By Maha Alfadly
“I feel like we’re living the days of invasion all over again,” my mother expressed her worry to my father who was fidgeting with his hands anxiously, recalling the horrors of the Gulf War approximately three decades earlier. The Covid-19 outbreak, the pandemic that has paused the world, revived painful memories my parents had wished would go away. Both of my parents stayed in Kuwait during the war as volunteers, offering their help and providing food aid to those who needed it. “History repeats itself all the time,” he responded in his characteristically calm voice that he always managed to maintain under any situation.
His statement ringed in my mind. I have always thought about history. History was always a very interesting subject to me in school. Every significant historical event marked the death of an old version of life and announced the rebirth of another era. Every important date announced a change, good or bad. But most students hated memorizing those dates, including me. We would always articulate our frustration with the typical question, “Why does it even matter?”.
Fast-forward to today, it seems to me that we are living through an event that will be documented in textbooks, and the following generations will probably complain and say “Why does it even matter?” when they read about it in class.
This sudden pause has disturbed so many people around the globe. Some think that we have reached the end of a blocked tunnel. Some are triggered by past traumas and are being tormented by their ghosts. Others are searching for ways to just pass through each day as they have lost interest in everything. Many still are using comedy as a coping mechanism to distract them from their own horrors.
And who am I to blame them? Without warning or prior notice, many of us have been asked to stay at home and, in some cases, to forget about our jobs, studies, and everyday lives in order to remain safe. Of course, many of us will panic!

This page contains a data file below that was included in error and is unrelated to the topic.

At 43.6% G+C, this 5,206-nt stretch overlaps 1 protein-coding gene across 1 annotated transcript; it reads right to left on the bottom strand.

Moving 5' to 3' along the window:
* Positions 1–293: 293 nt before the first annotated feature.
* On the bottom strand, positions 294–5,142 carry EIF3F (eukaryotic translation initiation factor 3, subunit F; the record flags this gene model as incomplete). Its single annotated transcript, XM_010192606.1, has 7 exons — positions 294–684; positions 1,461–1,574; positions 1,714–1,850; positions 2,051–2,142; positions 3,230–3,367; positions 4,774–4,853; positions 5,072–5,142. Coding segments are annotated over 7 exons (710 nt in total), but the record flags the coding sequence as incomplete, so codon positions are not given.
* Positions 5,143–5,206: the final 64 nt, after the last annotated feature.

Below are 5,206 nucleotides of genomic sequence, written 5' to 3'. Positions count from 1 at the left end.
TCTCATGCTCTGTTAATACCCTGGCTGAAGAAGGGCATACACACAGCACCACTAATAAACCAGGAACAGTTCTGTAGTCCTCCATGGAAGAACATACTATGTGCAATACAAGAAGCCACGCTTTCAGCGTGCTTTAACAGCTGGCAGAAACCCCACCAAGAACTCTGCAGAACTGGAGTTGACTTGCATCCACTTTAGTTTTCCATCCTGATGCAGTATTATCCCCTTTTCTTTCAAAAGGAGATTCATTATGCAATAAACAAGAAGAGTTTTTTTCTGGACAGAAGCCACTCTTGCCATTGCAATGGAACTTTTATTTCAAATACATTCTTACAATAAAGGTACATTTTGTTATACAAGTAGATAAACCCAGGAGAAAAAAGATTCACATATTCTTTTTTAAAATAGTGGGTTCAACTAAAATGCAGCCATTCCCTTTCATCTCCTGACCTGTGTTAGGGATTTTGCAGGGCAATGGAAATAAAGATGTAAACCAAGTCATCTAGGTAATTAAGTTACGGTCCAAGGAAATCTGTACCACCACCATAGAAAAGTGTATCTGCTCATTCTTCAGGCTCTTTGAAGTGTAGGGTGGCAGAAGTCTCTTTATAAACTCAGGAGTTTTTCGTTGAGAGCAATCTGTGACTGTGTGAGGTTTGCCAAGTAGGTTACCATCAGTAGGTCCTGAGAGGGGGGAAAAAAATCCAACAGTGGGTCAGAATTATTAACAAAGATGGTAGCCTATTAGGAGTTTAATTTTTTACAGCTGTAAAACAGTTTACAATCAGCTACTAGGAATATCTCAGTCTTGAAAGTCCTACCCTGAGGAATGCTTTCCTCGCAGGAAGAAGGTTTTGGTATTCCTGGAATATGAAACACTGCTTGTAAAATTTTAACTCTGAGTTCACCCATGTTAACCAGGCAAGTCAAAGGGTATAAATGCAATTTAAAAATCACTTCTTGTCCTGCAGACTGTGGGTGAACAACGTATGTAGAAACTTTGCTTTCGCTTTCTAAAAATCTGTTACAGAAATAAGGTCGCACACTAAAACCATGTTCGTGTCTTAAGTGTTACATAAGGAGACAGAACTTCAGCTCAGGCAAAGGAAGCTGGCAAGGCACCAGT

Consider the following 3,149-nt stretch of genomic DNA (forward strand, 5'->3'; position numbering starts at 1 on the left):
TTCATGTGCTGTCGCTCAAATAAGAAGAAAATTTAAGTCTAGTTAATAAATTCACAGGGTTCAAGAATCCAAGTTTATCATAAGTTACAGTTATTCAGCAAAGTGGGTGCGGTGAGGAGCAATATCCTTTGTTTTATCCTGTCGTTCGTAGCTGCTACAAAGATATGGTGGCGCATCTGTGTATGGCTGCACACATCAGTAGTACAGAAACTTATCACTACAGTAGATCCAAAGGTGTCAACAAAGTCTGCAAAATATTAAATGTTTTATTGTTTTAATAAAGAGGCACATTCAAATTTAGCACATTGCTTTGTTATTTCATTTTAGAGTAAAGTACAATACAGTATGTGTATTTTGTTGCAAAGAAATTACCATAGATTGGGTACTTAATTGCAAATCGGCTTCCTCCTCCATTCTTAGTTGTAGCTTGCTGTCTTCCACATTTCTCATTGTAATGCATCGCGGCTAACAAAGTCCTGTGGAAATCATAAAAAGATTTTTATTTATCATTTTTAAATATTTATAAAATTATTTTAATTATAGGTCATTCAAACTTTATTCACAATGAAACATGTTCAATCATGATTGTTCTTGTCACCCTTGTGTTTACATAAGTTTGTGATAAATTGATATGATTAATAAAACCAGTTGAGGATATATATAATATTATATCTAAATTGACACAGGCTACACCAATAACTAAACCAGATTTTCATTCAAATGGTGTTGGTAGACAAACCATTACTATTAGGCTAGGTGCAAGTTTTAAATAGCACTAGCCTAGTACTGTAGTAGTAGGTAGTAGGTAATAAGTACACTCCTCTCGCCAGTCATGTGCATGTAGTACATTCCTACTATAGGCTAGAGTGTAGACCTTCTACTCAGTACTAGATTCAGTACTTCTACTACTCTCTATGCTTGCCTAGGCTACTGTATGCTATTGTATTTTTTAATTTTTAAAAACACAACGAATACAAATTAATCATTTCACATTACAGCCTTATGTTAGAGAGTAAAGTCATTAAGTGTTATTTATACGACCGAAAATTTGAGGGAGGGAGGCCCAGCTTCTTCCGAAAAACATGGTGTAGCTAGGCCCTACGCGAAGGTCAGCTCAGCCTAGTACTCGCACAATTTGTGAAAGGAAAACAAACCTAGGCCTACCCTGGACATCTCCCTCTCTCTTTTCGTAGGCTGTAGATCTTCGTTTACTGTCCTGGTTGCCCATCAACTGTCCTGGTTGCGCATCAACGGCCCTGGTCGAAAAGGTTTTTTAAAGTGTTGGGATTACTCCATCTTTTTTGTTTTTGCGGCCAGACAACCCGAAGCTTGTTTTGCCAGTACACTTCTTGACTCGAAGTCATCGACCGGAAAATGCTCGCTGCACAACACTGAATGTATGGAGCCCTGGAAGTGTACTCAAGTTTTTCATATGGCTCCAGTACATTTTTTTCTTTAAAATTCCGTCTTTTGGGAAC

But if we think about it, humans have valued stops for as long as they have been on Earth. They have put them at the end of every sentence to give them meaning. You find stops in conversations to allow a surge of new thoughts to follow. Stops have been used on the streets to regulate movement and make it seamless. A pause, a stop, silence, they all exist as parts of the bigger symphony of life, preparing individuals for what’s next: a rebirth.
I spoke to one of my friends lately and explained to him why I think this pause is very important for our growth. I stated that we should take into consideration the fact that we have always pleaded for a stop to be put to our lives. We beg for a stop when life becomes too hard to bear. When the noises in our heads become too loud. When we are pushed outside of our own comfort zones. When we lose that sense of absolute control and our two spheres are too exhausted to deal with it. We roar, “Stop!”
So many around the world have been praying for life to slow down. And now it has, for an indefinite period of time. It could be months or more.
“The sickening routine and the programmed robotic movements of our bodies are on hold, and it is time to visit and connect with our souls for a sense of clarity,” my friend ended our conversation.
Yes, this event will be another chapter of a history book, but this time, we are the ones who will experience the growth and clarity of the rebirth.
Maha Alfadly is a 22-year-old Kuwaiti English literature student and artist.
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